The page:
PHYSICS 505 - Mechanics
Time and day: 9:30-10:20 MWF
Instructor: Prof. Stephen D. Ellis
Office: B401 (PAB)
Office Hours: Tu 4-5:30 PM
TA: Ahmet Keles
To send email to everyone in the class use - firstname.lastname@example.org
You may find it informative and entertaining to watch the 1964 Messenger Lectures by Richard Feynman now available on the web courtesy of Microsoft (some of the material is relevant to this course)
Texts: 1) Theoretical Mechanics of Particles and Continua, by Alexander L. Fetter and John Dirk Walecka (Dover reprint series); 2) Chaotic Dynamics: An Introduction, by Gregory L. Baker, J. P. Gollub (Cambridge University Press; 2 edition, 1996).
Comments: These texts together will allow us to cover (“rapidly”) the usual topics of classical mechanics (see the syllabus) and an introduction to chaotic behavior. (The good news is that both books are available in paperback at reasonable prices.) To help you handle the quantity of material I will provide lecture notes on the web, i.e., you should print out the notes or read them on your computer, Kindle or iPad. While some of the material will be familiar, we will want to focus on topics you likely have not seen in the typical undergraduate course. As part of your preparation for the rest of your graduate studies, we will make solving nontrivial physics problems (i.e., the homework and the exams) a high priority. Note that covering classical mechanics in 10 weeks will be a challenge for all of us. A list of reference texts (including more standard graduate level course texts) is provided here. I am hoping to proceed somewhat more quickly than last year (to have more time for “Chaos”), but that will depend on our ability to demonstrate mastery of the (“more familiar”) material in the beginning.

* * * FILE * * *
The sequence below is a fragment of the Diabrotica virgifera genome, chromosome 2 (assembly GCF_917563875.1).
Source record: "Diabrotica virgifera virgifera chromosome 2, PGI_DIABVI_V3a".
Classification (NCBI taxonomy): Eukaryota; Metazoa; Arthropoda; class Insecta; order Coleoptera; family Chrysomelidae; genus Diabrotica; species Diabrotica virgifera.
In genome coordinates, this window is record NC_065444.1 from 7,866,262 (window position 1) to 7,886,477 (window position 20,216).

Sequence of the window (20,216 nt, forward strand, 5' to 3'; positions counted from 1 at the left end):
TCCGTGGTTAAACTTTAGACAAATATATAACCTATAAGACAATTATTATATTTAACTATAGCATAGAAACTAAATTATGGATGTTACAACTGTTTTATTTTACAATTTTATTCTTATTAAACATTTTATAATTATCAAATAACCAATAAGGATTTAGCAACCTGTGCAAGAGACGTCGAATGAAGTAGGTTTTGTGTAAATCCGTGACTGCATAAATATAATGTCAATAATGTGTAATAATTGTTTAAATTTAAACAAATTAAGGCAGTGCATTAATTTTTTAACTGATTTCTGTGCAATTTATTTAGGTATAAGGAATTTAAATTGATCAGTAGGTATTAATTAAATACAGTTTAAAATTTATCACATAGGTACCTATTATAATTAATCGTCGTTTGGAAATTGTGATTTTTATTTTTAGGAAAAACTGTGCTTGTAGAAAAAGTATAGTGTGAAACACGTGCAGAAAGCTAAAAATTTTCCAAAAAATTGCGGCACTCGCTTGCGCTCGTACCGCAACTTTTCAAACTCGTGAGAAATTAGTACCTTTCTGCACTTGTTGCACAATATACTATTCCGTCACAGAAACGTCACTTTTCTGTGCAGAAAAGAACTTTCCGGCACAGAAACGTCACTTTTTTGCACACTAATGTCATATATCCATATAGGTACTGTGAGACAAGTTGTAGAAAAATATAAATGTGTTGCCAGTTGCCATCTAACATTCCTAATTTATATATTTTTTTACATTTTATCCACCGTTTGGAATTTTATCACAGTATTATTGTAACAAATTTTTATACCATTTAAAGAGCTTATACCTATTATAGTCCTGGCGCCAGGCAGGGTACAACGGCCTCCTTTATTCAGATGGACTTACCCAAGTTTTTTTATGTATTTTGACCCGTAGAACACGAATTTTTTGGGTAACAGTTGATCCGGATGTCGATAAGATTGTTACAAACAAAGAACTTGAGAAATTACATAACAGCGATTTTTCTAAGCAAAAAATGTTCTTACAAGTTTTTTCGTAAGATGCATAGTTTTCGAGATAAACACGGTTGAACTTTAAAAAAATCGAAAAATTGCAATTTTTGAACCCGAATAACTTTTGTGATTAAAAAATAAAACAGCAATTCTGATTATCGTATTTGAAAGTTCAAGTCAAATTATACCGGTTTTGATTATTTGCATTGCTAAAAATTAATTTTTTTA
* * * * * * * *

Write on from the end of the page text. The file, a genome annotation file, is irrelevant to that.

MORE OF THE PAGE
The proposed Syllabus can be found here.
The proposed Exam/Homework schedule is here.
Handout I (with the above material) is here
Lecture Notes -
Lecture 1 (9/29/10, 10/1/10, 10/4/10) Introduction and Review: Newton’s Laws, Conserved Quantities and Systems of N Particles
similar to my notebook.
Here are some Animations -
Orbit in 1/r potential Orbit in HO potential
Lecture 3 (10/11/10) Inertial Reference Frames
Lecture 4 (10/13/10, 10/15/10) Non-Inertial Reference Frames
Lecture 4 Appendix—Ex. 2.6 in F&W, second order expansion (in w) of motion near the surface of the earth.
Lecture 5 (10/15/10, 10/18/10, 10/20/10) The Methods of Lagrange I
Mathematica notebook for Calculus of Variations and Lagrange
Lecture 6 (10/20/10, 10/22/10) More on Coordinate Transformations and Constraints – Lagrange II
Mathematica notebook for 2 sample problems
Lecture 7 (10/25/10, 10/27/10) The Methods of Lagrange III – Symmetries and Hamiltonians
Lecture 9 (11/1/10,11/3/10) Small Oscillation in Large N Systems
HW Autumn 2010
MidTerm Exam Friday 11/5/10
You are encouraged to use Mathematica whenever it will be helpful with the HW, and Learn to use it in your other work. Information on using Mathematica at the UW can be found here and also in the Primer. You may also find it useful to look at the Microsoft supplied Hands-on Intro, which is best viewed while running the demo within Mathematica.